whereis(1) — Linux manual page


WHEREIS(1)                    User Commands                   WHEREIS(1)

NAME         top

       whereis - locate the binary, source, and manual page files for a

SYNOPSIS         top

       whereis [options] [-BMS directory... -f] name...

DESCRIPTION         top

       whereis locates the binary, source and manual files for the
       specified command names. The supplied names are first stripped of
       leading pathname components. Prefixes of s. resulting from use of
       source code control are also dealt with. whereis then attempts to
       locate the desired program in the standard Linux places, and in
       the places specified by $PATH and $MANPATH.

       The search restrictions (options -b, -m and -s) are cumulative
       and apply to the subsequent name patterns on the command line.
       Any new search restriction resets the search mask. For example,

          whereis -bm ls tr -m gcc

       searches for "ls" and "tr" binaries and man pages, and for "gcc"
       man pages only.

       The options -B, -M and -S reset search paths for the subsequent
       name patterns. For example,

          whereis -m ls -M /usr/share/man/man1 -f cal

       searches for "ls" man pages in all default paths, but for "cal"
       in the /usr/share/man/man1 directory only.

OPTIONS         top

           Search for binaries.

           Search for manuals.

           Search for sources.

           Only show the command names that have unusual entries. A
           command is said to be unusual if it does not have just one
           entry of each explicitly requested type. Thus 'whereis -m -u
           *' asks for those files in the current directory which have
           no documentation file, or more than one.

       -B list
           Limit the places where whereis searches for binaries, by a
           whitespace-separated list of directories.

       -M list
           Limit the places where whereis searches for manuals and
           documentation in Info format, by a whitespace-separated list
           of directories.

       -S list
           Limit the places where whereis searches for sources, by a
           whitespace-separated list of directories.

           Terminates the directory list and signals the start of
           filenames. It must be used when any of the -B, -M, or -S
           options is used.

           Output the list of effective lookup paths that whereis is
           using. When none of -B, -M, or -S is specified, the option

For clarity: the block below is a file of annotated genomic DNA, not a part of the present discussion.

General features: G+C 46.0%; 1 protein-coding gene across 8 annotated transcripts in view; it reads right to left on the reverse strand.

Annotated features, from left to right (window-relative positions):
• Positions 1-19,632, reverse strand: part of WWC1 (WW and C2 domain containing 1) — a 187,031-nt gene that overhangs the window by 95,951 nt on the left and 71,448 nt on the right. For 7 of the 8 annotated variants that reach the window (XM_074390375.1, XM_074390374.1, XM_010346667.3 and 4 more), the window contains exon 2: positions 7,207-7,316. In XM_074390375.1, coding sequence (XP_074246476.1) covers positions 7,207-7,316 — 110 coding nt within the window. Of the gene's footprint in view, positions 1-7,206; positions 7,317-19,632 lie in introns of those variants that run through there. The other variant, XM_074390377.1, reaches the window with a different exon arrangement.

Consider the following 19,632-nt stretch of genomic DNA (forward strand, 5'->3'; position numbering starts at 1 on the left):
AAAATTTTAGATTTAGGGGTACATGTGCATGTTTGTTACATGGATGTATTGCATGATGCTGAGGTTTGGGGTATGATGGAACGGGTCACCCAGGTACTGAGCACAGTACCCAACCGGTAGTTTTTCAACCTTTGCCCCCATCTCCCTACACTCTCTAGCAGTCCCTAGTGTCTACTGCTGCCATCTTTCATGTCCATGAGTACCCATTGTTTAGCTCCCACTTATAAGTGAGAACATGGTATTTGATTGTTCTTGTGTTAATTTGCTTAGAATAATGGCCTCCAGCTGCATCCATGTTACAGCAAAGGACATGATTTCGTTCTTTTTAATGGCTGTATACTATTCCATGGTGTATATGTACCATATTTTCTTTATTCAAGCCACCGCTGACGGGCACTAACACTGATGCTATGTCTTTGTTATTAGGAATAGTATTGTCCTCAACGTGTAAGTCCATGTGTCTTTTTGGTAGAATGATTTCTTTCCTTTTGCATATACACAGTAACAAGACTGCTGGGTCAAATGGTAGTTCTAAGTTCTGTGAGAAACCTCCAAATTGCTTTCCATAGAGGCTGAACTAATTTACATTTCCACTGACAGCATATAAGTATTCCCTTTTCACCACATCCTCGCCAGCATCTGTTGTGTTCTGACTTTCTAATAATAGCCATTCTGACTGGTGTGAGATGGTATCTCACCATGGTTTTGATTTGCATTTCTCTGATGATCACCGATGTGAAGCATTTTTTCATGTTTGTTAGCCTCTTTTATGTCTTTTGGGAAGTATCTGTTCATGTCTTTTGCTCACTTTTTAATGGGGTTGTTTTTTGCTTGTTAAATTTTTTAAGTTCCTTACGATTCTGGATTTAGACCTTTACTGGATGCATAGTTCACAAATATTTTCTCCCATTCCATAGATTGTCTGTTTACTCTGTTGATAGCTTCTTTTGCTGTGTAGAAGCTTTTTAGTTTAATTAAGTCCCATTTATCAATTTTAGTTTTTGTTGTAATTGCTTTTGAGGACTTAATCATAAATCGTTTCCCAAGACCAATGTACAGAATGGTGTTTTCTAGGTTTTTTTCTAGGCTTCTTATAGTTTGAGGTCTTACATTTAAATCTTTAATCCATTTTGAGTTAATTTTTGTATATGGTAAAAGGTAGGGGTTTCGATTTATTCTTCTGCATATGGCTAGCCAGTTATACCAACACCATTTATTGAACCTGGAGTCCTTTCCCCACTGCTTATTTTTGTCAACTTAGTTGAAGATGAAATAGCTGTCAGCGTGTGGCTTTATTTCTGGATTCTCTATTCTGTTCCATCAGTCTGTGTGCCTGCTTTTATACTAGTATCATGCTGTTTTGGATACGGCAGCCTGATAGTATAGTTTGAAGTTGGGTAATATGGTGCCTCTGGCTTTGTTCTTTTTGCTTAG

will output the hard-coded paths that the command was able to
           find on the system.

           Interpret the next names as a glob(7) patterns. whereis
           always compares only filenames (aka basename) and never
           complete path. Using directory names in the pattern has no
           effect. Don’t forget that the shell interprets the pattern
           when specified on the command line without quotes. It’s
           necessary to use quotes for the name, for example:

              whereis -g 'find*'

       -h, --help
           Display help text and exit.

       -V, --version
           Print version and exit.


       By default whereis tries to find files from hard-coded paths,
       which are defined with glob patterns. The command attempts to use
       the contents of $PATH and $MANPATH environment variables as
       default search path. The easiest way to know what paths are in
       use is to add the -l listing option. Effects of the -B, -M, and
       -S are displayed with -l.

ENVIRONMENT         top

           enables debug output.

EXAMPLES         top

       To find all files in /usr/bin which are not documented in
       /usr/man/man1 or have no source in /usr/src:

          cd /usr/bin
          whereis -u -ms -M /usr/man/man1 -S /usr/src -f *

REPORTING BUGS         top

       For bug reports, use the issue tracker at

AVAILABILITY         top

       The whereis command is part of the util-linux package which can
       be downloaded from Linux Kernel Archive
       <https://www.kernel.org/pub/linux/utils/util-linux/>. This page
       is part of the util-linux (a random collection of Linux
       utilities) project. Information about the project can be found at
       ⟨https://www.kernel.org/pub/linux/utils/util-linux/⟩. If you have
       a bug report for this manual page, send it to
       util-linux@vger.kernel.org. This page was obtained from the
       project's upstream Git repository
       ⟨git://git.kernel.org/pub/scm/utils/util-linux/util-linux.git⟩ on
       2023-12-22. (At that time, the date of the most recent commit
       that was found in the repository was 2023-12-14.) If you discover
       any rendering problems in this HTML version of the page, or you
       believe there is a better or more up-to-date source for the page,
       or you have corrections or improvements to the information in
       this COLOPHON (which is not part of the original manual page),
       send a mail to man-pages@man7.org

util-linux 2.39.594-1e0ad      2023-07-19                     WHEREIS(1)